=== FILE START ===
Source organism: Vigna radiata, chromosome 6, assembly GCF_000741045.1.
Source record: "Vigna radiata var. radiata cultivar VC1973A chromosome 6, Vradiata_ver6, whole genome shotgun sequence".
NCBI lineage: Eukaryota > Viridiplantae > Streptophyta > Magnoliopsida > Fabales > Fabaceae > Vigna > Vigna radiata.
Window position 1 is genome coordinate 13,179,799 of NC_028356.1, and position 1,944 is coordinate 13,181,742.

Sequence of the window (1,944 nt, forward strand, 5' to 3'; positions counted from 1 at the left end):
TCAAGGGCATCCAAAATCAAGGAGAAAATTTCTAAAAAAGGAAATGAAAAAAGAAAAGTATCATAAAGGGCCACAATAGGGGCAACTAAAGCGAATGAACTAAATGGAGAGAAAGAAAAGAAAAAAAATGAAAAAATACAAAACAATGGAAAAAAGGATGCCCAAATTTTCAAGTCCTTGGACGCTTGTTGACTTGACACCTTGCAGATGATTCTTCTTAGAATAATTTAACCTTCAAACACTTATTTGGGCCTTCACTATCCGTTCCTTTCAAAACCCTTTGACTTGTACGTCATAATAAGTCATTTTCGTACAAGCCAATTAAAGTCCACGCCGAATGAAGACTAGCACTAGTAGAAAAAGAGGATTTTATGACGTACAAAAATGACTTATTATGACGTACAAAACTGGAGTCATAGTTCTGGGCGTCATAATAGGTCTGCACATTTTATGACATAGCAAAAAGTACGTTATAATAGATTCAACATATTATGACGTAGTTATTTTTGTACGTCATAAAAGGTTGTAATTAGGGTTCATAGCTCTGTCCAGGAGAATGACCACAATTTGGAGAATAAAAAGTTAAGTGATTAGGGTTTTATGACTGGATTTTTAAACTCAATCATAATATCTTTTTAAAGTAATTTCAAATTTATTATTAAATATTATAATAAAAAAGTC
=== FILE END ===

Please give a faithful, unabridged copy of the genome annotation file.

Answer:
Source organism: Vigna radiata, chromosome 6, assembly GCF_000741045.1.
Source record: "Vigna radiata var. radiata cultivar VC1973A chromosome 6, Vradiata_ver6, whole genome shotgun sequence".
NCBI lineage: Eukaryota > Viridiplantae > Streptophyta > Magnoliopsida > Fabales > Fabaceae > Vigna > Vigna radiata.
Window position 1 is genome coordinate 13,179,799 of NC_028356.1, and position 1,944 is coordinate 13,181,742.

Sequence of the window (1,944 nt, forward strand, 5' to 3'; positions counted from 1 at the left end):
TCAAGGGCATCCAAAATCAAGGAGAAAATTTCTAAAAAAGGAAATGAAAAAAGAAAAGTATCATAAAGGGCCACAATAGGGGCAACTAAAGCGAATGAACTAAATGGAGAGAAAGAAAAGAAAAAAAATGAAAAAATACAAAACAATGGAAAAAAGGATGCCCAAATTTTCAAGTCCTTGGACGCTTGTTGACTTGACACCTTGCAGATGATTCTTCTTAGAATAATTTAACCTTCAAACACTTATTTGGGCCTTCACTATCCGTTCCTTTCAAAACCCTTTGACTTGTACGTCATAATAAGTCATTTTCGTACAAGCCAATTAAAGTCCACGCCGAATGAAGACTAGCACTAGTAGAAAAAGAGGATTTTATGACGTACAAAAATGACTTATTATGACGTACAAAACTGGAGTCATAGTTCTGGGCGTCATAATAGGTCTGCACATTTTATGACATAGCAAAAAGTACGTTATAATAGATTCAACATATTATGACGTAGTTATTTTTGTACGTCATAAAAGGTTGTAATTAGGGTTCATAGCTCTGTCCAGGAGAATGACCACAATTTGGAGAATAAAAAGTTAAGTGATTAGGGTTTTATGACTGGATTTTTAAACTCAATCATAATATCTTTTTAAAGTAATTTCAAATTTATTATTAAATATTATAATAAAAAAGTC